Starting a Raspberry Pi Project? You got to know these!

7. Pay attention to output logic levels and drive capabilities

The Raspberry Pi uses 3.3 V logic levels. It’s a small but important detail that is often overlooked. The 3.3 V logic levels mean that the Pi may not work with the many devices and accessories available that require 5-volt logic. Also, its drive current is 16 mA on each pin, provided the total current doesn’t exceed approximately 50 mA. This problem is very easy to overcome with a logic level converter like the BOB-12009 bi-directional converter from SparkFun.

Figure 7: The BOB-12009 from SparkFun converts 5 V signals to the 3.3 V required by a Raspberry Pi.

8. The Python programming language

Python is the default programming language for Raspbian. In fact, the Raspbian image comes pre-loaded with the Python development environment, IDLE (Integrated Development and Learning Environment). Working with Python is going to be essential for most Pi projects.

Within Raspbian, there is the option of using either IDLE 2 for running Python 2 or IDLE 3 for running Python 3. Go with IDLE 3/Python 3 to stay current and get the latest documentation.

Note that Python 2 and 3 code are not directly interchangeable. There is a lot of Python 2 code out there, so it may be tempting to go back to it from Python 3, but there are several differences in syntax and naming conventions that make the two versions directly incompatible. However, if the decision is made to change, it is possible to sift through code and make the changes needed to convert Python 2 code to Python 3 and vice-versa.

The fastest way to start building personalized GUIs for Python programs is a set of tools called TkInter, which is already bundled with Raspbian. There are a lot of short tutorials online for TkInter to help a user get started quickly.

For those new to programming in general, it’s advisable to break the project down into basic building blocks. For example, take a project that involves outputting to an LCD, reading from an SPI-connected sensor and getting user inputs from three buttons. Write a separate piece of code for each task. Writing it all at once may lead to errors and make debugging harder.

9. Screen size

Figure 8: Avoid using a tiny 3-inch display as they’re difficult to read. Instead, opt for a full-size monitor or the 7 inches 8997466 LCD from the Raspberry Pi Foundation.

When programming, use a large display instead of a tiny 3-inch display that sits on top of the Pi as they are difficult to read. While good for a final custom interface for a project, it’s better to have a full-sized monitor or even a 7-inch touchscreen display like the 8997466 LCD from the Raspberry Pi Foundation (Figure 8). Depending on which Raspberry Pi is being used, this display may not be auto-detected through the DSI connector. If the Pi model requires the screen to be manually enabled, Github documents this procedure.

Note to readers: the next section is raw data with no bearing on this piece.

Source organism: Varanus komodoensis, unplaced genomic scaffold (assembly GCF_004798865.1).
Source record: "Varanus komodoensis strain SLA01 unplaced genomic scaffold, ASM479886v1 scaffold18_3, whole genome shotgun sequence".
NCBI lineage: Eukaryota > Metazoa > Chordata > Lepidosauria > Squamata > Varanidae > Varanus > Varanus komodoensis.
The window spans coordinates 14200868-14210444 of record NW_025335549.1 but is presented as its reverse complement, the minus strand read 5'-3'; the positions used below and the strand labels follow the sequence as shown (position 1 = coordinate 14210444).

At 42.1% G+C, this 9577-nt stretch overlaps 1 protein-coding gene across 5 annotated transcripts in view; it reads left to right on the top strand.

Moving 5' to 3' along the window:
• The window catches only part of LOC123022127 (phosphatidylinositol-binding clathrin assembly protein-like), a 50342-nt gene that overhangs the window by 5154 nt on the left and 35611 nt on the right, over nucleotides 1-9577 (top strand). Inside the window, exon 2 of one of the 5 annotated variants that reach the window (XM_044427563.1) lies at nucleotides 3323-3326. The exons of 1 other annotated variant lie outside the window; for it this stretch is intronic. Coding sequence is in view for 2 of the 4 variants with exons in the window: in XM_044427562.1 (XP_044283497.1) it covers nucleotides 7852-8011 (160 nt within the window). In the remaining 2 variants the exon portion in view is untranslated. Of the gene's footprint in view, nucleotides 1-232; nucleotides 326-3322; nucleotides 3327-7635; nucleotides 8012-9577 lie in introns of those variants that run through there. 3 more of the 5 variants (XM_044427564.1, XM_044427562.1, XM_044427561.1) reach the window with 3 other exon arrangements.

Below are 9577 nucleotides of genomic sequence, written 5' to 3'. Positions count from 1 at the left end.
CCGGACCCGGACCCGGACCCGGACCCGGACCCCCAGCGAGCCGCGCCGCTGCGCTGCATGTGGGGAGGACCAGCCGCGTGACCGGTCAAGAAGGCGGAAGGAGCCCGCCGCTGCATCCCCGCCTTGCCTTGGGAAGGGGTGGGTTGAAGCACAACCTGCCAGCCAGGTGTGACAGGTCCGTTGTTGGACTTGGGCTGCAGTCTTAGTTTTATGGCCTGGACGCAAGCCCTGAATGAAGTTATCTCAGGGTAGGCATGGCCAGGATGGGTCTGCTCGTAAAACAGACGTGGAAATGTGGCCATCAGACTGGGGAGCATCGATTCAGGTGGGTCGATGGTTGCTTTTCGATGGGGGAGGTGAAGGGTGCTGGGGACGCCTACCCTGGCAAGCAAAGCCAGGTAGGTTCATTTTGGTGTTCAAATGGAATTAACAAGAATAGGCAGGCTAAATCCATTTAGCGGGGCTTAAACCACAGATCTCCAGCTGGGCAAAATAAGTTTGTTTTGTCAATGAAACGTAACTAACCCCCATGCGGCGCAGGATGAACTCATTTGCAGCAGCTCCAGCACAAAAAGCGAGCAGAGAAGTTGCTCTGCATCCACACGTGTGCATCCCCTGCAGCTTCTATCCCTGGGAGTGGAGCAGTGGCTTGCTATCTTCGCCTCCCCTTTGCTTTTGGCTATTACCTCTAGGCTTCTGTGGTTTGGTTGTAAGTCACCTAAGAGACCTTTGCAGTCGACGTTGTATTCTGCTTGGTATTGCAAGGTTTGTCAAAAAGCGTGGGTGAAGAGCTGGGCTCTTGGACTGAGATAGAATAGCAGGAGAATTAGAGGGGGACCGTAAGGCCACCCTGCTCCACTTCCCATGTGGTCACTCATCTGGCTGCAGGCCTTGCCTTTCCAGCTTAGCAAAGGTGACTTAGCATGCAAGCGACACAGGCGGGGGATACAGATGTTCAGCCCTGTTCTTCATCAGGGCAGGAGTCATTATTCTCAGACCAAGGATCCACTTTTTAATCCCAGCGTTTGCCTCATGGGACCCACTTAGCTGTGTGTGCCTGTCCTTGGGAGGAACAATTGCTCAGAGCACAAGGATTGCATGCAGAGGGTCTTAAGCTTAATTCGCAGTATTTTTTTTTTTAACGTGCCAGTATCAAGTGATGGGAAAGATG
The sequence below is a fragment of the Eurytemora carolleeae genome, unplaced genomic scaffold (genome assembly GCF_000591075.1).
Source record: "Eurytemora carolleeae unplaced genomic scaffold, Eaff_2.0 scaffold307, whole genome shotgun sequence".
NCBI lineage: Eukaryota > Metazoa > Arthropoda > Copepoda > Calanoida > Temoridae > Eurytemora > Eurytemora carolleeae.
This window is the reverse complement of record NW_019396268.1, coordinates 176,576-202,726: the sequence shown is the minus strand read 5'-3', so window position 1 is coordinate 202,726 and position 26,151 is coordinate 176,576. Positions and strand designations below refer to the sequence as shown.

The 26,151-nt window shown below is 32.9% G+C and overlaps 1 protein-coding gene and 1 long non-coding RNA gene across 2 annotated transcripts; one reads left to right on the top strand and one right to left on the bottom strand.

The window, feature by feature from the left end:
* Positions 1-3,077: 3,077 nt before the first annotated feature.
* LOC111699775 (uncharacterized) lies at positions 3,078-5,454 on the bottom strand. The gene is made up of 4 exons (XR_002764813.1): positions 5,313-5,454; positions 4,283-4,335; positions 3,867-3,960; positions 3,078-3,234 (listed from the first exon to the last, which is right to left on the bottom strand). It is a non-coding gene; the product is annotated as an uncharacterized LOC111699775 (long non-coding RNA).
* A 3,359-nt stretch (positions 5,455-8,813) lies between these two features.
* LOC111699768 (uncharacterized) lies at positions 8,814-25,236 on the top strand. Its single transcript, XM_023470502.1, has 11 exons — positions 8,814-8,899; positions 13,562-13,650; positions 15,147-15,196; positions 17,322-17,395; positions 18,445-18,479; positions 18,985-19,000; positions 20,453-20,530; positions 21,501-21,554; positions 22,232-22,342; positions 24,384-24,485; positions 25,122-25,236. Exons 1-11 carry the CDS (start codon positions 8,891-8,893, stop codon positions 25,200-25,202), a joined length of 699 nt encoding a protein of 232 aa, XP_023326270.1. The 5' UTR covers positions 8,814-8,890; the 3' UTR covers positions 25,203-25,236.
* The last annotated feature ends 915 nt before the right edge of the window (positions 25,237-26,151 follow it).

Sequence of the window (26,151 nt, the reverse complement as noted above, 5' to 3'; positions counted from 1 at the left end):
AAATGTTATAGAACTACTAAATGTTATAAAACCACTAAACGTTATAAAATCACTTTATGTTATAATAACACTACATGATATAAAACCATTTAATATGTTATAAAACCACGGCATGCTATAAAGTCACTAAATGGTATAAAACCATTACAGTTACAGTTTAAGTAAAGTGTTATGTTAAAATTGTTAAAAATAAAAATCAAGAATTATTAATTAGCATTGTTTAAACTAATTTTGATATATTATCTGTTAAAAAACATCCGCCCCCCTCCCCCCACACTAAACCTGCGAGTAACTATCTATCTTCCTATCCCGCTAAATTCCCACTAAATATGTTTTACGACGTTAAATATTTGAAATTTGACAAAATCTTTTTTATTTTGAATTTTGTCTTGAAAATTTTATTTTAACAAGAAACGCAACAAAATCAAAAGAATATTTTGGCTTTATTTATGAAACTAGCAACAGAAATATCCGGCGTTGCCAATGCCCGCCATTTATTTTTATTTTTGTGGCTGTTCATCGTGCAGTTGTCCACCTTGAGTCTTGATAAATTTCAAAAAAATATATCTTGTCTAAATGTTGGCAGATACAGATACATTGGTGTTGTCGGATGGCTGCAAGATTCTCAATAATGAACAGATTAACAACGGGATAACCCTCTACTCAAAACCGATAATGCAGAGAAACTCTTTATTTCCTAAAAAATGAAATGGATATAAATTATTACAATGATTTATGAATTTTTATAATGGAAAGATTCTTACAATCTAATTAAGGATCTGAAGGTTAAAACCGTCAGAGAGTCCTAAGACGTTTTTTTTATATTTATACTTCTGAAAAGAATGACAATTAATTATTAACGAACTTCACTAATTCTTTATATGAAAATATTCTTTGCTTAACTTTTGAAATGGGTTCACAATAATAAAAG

That said, a full-sized monitor is preferable. Also, a display that plugs into the DSI or HDMI port is going to be a lot faster than a display that is controlled thru the general-purpose I/O port.

  1. Quick tips and remedies
  • It may be tempting to get an SD card larger than 32GB. If so, make sure to format the card as an FAT32 file system. The Raspberry Pi can only read FAT32 volumes.
  • Make sure the SD card is proven compatible with the Raspberry Pi.
  • If stuck at the command line, run the command “sudo start x” to start the GUI.
  • The Raspberry Pi GPIO pins aren’t marked. To avoid confusion get a GPIO reference like this one from Seeed.
Figure 9: Identify Raspberry Pi GPIO pins with a handy reference.
  • Don’t power the Raspberry Pi through the GPIO pins. It can be done, but it means bypassing the onboard fuse. The fuse is self-resetting and can be replaced if necessary. If power is routed through the GPIO and something pops, it will in all likelihood have destroyed the Pi.
Figure 10: The Raspberry Pi 3 on-board, self-resetting fuse (red arrow) will be bypassed if the user opts to route power through the GPIO. This puts the board at risk.

If using a Raspberry Pi for development, backup all files. It is likely that at some point the image on the SD card will get corrupted, making the data unrecoverable. Sidestep the risk altogether by using a USB jump drive such as Apacer’s APHA016G2BACG-DTM 16-Gigabyte USB drive as the file repository.

Figure 11: Saving files to a USB drive will protect them in the case of corruption of the Raspberry Pi’s file system.

Conclusion

The Raspberry Pi is famously powerful, easy to use and well supported. It is an excellent foundation upon which to build a professional application or a fun project. Regardless of background and skill level, these tips will shorten the learning curve, accelerate time to market, and make the whole process more productive. 

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